158. ^ Kampeas, Ron. "Obama, Democrats’ Rising Star, Known for Harmony with Jews",
Jewish News Weekly of
Northern California , August 6, 2004. Retrieved on
2007-03-27.
159. ^ Keeping Hope Alive: Barack Obama Puts Family First. The Oprah
Winfrey Show (October 18, 2006). Retrieved on 2007-03-27.
160. ^ Dickerson, Debra J. "Colorblind", Salon , January 22, 2007. Retrieved on 2007-03-27.
161. ^ Crouch continues: "Obama makes it clear that, while he has experienced some light versions of
typical racial stereotypes, he cannot claim those problems as his own — nor has he lived the life of a
black American." Crouch, Stanley. "What Obama Isn't: Black Like Me", New
York Daily News , Alexa (cached copy), November 2, 2006.
Retrieved on 2007-03-27. See also: Page, Clarence. "Is Barack Black Enough? Now That's a Silly
Question", Houston Chronicle , Alexa (cached copy),
February 25, 2007. Retrieved on 2007-03-27.
162. ^ Younge, Gary. "Obama: Black Like Me", The Nation , posted October 27,
2006 (November 13, 2006 issue). Retrieved on 2007-03-27.
163. ^ Ehrenstein, David. "Obama the 'Magic Negro'", Los Angeles
Times , March 19, 2007. Retrieved on 2007-03-27.
164. ^ Robinson, Eugene. "The Moment for This Messenger?", Washington
Post , March 13, 2007. Retrieved on 2007-03-27. See also: Senior, Jennifer. "Dreaming of
Obama", New York Magazine, October 2, 2006. Retrieved on 2007-03-27.
165. ^ Obama (2006), p. 10. See also: Tomasky, Michael. "The Phenomenon", New
York Review of Books , November 30, 2006.
Retrieved on 2007-03-27.
166. ^ Sirota, David. "Mr. Obama Goes to Washington", The Nation , June 26,
2006. Retrieved on 2007-03-27.
167. ^ Will, George F. "Run Now, Obama", Washington Post ,
December 14, 2006. Retrieved on 2007-03-27.
168. ^ Noonan, Peggy. "The Man From Nowhere", OpinionJournal
from The Wall Street
Journal Editorial Page , December 15,
2006. Retrieved on 2007-03-27.

[edit] Cited works

● Obama, Barack. Dreams from My Father:
A Story of Race and
Inheritance , Times Books, 1995. Reprint edition, 2004; ISBN 1-4000-8277-
3
● Obama, Barack.The Audacity of Hope:
Thoughts on Reclaiming the
American Dream , Crown, 2006. ISBN 0-307-23769-9.

[edit] Further reading

● Curry, Jessica. "Barack Obama: Under the Lights", Chicago Life , Fall
2004. Retrieved on 2007-05-13. (cover image)
● Klein, Joe. "The Fresh Face", Time, October 23, 2006. Retrieved on 2007-05-13. (cover image)
● Lizza, Ryan. "The Agitator: Barack Obama's Unlikely Political Education", New
Republic , March 19, 2007. Retrieved on 2007-05-13. (alternate site)
● MacFarquhar, Larissa. "The Conciliator: Where is Barack Obama Coming From?", New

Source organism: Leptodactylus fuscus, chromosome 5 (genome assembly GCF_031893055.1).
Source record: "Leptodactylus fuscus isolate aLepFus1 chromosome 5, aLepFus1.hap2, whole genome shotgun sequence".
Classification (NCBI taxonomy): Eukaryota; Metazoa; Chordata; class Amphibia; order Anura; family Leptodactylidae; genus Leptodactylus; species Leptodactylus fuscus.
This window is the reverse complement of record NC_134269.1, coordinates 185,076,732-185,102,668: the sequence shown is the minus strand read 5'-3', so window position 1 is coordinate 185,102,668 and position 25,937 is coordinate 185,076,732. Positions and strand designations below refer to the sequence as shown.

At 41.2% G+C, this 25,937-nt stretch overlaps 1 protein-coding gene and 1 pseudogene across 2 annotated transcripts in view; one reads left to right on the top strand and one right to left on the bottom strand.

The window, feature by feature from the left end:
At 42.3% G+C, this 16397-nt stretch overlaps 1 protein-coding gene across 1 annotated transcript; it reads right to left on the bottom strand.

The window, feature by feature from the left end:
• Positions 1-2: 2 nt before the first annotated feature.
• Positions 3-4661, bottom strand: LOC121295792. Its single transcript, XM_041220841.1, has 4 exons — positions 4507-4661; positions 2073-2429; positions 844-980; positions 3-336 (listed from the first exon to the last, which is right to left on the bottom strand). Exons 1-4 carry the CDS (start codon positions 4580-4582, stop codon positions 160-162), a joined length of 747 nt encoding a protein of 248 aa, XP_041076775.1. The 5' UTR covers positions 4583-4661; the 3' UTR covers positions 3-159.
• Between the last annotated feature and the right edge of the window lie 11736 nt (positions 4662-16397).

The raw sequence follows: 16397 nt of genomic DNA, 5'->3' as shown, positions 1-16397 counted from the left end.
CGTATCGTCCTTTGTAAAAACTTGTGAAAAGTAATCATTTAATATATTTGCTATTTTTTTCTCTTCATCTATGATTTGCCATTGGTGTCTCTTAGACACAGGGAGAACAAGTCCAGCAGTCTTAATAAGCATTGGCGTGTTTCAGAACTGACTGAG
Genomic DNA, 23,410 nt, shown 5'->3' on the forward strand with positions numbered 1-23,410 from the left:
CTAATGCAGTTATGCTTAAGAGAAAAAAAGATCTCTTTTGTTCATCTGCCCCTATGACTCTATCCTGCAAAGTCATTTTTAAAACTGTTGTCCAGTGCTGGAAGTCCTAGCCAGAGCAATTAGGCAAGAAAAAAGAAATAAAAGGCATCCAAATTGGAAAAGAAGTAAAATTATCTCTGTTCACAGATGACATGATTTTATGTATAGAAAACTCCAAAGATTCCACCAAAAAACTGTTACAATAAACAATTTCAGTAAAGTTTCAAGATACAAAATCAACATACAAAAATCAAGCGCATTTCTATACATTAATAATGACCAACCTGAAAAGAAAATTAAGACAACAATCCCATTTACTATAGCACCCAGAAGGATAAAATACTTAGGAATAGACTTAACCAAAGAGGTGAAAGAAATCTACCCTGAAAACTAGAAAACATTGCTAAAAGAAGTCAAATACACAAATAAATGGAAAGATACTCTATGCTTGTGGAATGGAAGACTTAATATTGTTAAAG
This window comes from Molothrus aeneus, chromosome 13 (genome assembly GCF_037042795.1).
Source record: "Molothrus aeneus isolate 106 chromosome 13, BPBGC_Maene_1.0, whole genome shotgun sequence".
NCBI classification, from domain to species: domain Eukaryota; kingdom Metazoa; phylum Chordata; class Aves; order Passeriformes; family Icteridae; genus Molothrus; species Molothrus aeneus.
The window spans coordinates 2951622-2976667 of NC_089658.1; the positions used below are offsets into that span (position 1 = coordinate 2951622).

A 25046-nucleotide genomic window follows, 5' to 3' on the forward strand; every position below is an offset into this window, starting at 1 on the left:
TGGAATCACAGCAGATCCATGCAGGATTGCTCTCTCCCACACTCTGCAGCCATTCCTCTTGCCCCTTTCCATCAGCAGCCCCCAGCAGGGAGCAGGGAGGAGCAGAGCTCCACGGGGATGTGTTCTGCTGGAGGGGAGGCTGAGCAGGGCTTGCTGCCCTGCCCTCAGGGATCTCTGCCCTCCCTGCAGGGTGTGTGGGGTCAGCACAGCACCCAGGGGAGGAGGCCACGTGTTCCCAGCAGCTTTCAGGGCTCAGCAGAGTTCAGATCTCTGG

Yorker , May 7, 2007. Retrieved on 2007-05-13.
● Obama, Barack. "Renewing American Leadership", Foreign
Affairs , July-August 2007. Retrieved on 2007-06-03.
● Scharnberg, Kirsten, Kim Barker. "The Not-So-Simple Story of Barack Obama's Youth",
Chicago Tribune , March 25, 2007. Retrieved on 2007-05-13.
● Wallace-Wells, Ben. "Destiny's Child", Rolling Stone , February 07,
2007. Retrieved on 2007-05-13.
[edit] External links

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Official sites

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❍ BarackTV
❍ Facebook
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● U.S. Senate Office of Barack Obama
❍ Podcasts
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● Biography at the Biographical Directory
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❍ Obama, Barack—Incumbent; Office Sought: Senate
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Video interviews

● "Barack & Michelle On Future", 60 Minutes , CBS News, February 11, 2007.
Retrieved on 2007-04-08.
● "Obama Comments on Testing the Waters for a White House Run and Discusses his New Book",
Tavis Smiley Show , October 23, 2006. Retrieved on 2007-
04-08.
● "Obama Talks with Bob Herbert About His Book, The Audacity of Hope", ForaTV ,
October 20, 2006. Retrieved on 2007-04-08.
● "Oprah's Cut with Barack Obama", The Oprah Winfrey
Show , November 2004. Retrieved on 2007-04-08.
● "2002 Interview with Barack Obama; Host Jeff Berkowitz", TipVision , Brightcove.
com, November 25, 2002. Retrieved on 2007-04-08.

Topic pages and databases

● Times Topics: Obama, Barack, New York Times
● Barack Obama, Chicago Tribune
● Barack Obama On the Issues, OnTheIssues.org
● Senator Barack H. Obama (IL), Project Vote Smart
● Barack Obama: The Presidential Field Washington Post profile,
finance, events
● Barack Obama: Congress Votes Database, Washington Post
voting record
● Center for Public
Integrity (OpenSecrets.org)
campaign contributions
❍ Barack Obama presidential campaign
❍ Barack Obama 2001-2006 Senate campaign
● Barack Obama at the Open Directory Project

v•d•e Barack Obama [hide]
Family Michelle Obama
Dreams from My
Books authored Father · The
Audacity of Hope